Posted: 16.04.2024 16:31:00

Healthcare tours

Foreigners are increasingly coming to Belarus for medical treatment due to the high level of medicine in our country

According to Belarus’ Ministry of Healthcare, 134,000 foreign citizens came to Belarus to benefit from medical services in 2023. They were treated by local oncologists, ophthalmologists, cardiologists, dentists, neurosurgeons, transplantologists, hematologists, and plastic surgeons.

Debts ensured by insurance company

It is noteworthy that Belarusians who permanently live in other countries of the world also come to our country to use healthcare services. They enjoy all the benefits of high-quality Belarusian medicine solely on the grounds that they are still Belarusians. This is done not only by those who just got a job or started a family in a different country, but also by those who rushed abroad after the failed coup attempt in 2020. In other words, those who were the most dissatisfied and who still tell all sorts of tall tales about their Homeland abroad. Then why do they keep coming here? After all, now they have a chance to treat themselves at their places of residence. However, they regularly return to Belarus to get their teeth fixed, undergo a surgery or just have a basic medical examination. Maybe this is because something is rotten in the ‘advanced democracies’ of the EU and the US, and not everything is as amazing there as some people try to depict. 
The very leg in question
In fact, if Belarusian fugitives had been able to analyse information, they would have thought about the consequences even earlier. Thus, one of their ringleaders once broke his leg in the USA and immediately began to squeal, filled with indignation, all over the Internet — how come, American hospitals demand money from him in order to repair his broken leg, and a fair amount of money. Even despite the availability of insurance. Truly speaking, medical bills there were really exorbitant.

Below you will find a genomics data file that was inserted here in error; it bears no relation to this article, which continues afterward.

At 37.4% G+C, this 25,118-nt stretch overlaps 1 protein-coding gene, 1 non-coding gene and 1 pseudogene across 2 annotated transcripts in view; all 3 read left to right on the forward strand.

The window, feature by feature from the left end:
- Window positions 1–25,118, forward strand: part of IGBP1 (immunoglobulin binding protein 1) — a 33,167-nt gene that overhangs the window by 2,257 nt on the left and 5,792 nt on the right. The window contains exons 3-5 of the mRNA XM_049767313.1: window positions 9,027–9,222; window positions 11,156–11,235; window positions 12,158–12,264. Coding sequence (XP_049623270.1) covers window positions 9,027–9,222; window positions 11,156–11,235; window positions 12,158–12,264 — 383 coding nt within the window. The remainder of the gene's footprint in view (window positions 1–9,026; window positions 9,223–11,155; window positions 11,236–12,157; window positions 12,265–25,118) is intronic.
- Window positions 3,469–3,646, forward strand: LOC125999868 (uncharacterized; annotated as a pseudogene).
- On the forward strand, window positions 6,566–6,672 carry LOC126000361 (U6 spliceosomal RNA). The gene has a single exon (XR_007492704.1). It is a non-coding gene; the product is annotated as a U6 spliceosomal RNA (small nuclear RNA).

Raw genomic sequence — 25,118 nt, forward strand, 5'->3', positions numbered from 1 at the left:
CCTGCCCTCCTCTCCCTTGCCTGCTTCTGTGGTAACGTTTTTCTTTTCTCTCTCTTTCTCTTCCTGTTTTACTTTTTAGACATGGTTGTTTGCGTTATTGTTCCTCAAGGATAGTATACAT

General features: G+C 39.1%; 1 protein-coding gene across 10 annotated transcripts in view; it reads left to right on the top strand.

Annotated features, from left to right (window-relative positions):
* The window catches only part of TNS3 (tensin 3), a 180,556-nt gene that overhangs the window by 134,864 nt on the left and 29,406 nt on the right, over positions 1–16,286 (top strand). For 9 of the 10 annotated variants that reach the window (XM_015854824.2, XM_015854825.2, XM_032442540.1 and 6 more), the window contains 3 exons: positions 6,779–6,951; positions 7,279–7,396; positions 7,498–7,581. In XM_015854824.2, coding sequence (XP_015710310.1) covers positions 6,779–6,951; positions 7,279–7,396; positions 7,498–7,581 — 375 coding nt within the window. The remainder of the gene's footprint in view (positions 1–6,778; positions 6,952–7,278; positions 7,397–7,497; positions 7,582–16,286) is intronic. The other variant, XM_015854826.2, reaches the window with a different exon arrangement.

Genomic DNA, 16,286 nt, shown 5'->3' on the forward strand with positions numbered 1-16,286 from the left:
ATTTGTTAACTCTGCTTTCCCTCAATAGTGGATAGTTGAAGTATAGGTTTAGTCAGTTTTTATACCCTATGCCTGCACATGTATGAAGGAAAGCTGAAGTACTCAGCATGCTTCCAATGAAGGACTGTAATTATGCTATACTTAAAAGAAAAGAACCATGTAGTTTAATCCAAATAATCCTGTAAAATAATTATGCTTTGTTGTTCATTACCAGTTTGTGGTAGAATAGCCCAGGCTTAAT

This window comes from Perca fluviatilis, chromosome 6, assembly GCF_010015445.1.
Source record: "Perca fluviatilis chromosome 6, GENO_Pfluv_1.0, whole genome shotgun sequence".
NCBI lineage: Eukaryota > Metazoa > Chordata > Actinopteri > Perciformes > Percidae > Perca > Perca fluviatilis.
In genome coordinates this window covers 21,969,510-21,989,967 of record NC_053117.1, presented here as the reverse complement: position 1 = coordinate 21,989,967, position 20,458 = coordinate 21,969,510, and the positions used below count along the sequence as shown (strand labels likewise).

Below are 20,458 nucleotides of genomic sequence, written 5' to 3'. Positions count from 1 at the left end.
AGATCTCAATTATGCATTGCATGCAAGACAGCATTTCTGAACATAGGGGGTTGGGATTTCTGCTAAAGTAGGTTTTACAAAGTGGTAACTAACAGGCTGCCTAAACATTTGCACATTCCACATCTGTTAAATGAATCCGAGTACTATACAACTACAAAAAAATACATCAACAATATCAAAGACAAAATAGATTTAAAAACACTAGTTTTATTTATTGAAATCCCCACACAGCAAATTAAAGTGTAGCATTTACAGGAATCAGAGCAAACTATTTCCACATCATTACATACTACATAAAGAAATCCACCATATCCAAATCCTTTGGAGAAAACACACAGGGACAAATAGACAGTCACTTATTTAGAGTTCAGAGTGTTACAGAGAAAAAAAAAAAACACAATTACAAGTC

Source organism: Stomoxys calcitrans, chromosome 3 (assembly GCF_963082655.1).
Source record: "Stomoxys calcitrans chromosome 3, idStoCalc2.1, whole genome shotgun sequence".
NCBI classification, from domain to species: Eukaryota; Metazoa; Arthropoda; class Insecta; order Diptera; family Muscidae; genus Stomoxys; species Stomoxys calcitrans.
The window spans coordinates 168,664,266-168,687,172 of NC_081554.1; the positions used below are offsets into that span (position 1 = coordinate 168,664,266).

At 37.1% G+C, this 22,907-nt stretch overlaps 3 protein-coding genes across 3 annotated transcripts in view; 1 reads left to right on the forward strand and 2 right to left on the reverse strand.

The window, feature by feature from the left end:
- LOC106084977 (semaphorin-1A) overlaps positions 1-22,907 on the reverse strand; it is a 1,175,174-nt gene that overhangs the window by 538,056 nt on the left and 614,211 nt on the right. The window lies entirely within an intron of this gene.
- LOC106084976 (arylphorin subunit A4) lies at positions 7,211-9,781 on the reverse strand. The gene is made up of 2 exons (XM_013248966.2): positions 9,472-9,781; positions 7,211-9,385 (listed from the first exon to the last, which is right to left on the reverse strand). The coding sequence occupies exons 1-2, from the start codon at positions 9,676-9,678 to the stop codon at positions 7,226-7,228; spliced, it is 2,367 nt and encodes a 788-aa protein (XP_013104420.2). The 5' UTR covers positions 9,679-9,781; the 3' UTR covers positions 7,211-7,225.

Ambulance call — $5,000,
three days in the in-patient clinic — $13,600,
operating room rent — $32,000,
doctor’s services — $8,800, X-ray — $900 each.
The cost of the broken leg treatment reached $100,000, and the insurance company washed its hands of the matter, having paid only part of the amount and suggesting paying the rest himself.   
The cost of medical services remains to be a huge and tangible problem for Americans. There are a lot of different types of insurance in the US, yet sometimes Americans have no health insurance at all, while without an X-ray worth $900-2,000 it may be impossible to survive. All in all, being sick is still an unattainable luxury for many Americans.
Of course, there is the so-called ‘socialised medicine’ in America, but it envisages only the simplest and basic manipulations — still for money, but at least not such immense amounts. Moreover, it is not always possible to wait to get the necessary help as there are crowds of fellow-sufferers. In view of the fact that living standards in the United States are falling, health insurance is becoming a luxury many Americans cannot afford. Therefore, spending 24h in the waiting room of an American hospital and going home after a painkiller injection and with a recommendation to take paracetamol is a common situation. A sick person may return to hospital later, having a worse medical condition where they have to choose between the life or the purse. In case of choosing the first option, they have to pay off debts for life for the medical care provided in an emergency. 
It is significantly cheaper for Americans to pay for a flight halfway around the world and get the necessary medical treatment in Belarus. Indeed, Belarusian prices are very reasonable, even for foreigners, the specialists are highly-qualified, and the level of healthcare is the one that not many people in America can afford. It is unbelievable but true — a day in a superior room with individual care in the traumatology department costs a foreign national a little less than $15. 
Republican Clinical Medical Centre, Minsk Region     Aleksandr Kulevsky

An examination may not be necessary

Europe has long forgotten what normal medicine is. Everything looks quite decent from the outside, though, just like in the US — there are insurances, there is paid medicine as well as alleged free medicine. This is until you come across the ‘charms’ of local healthcare personally.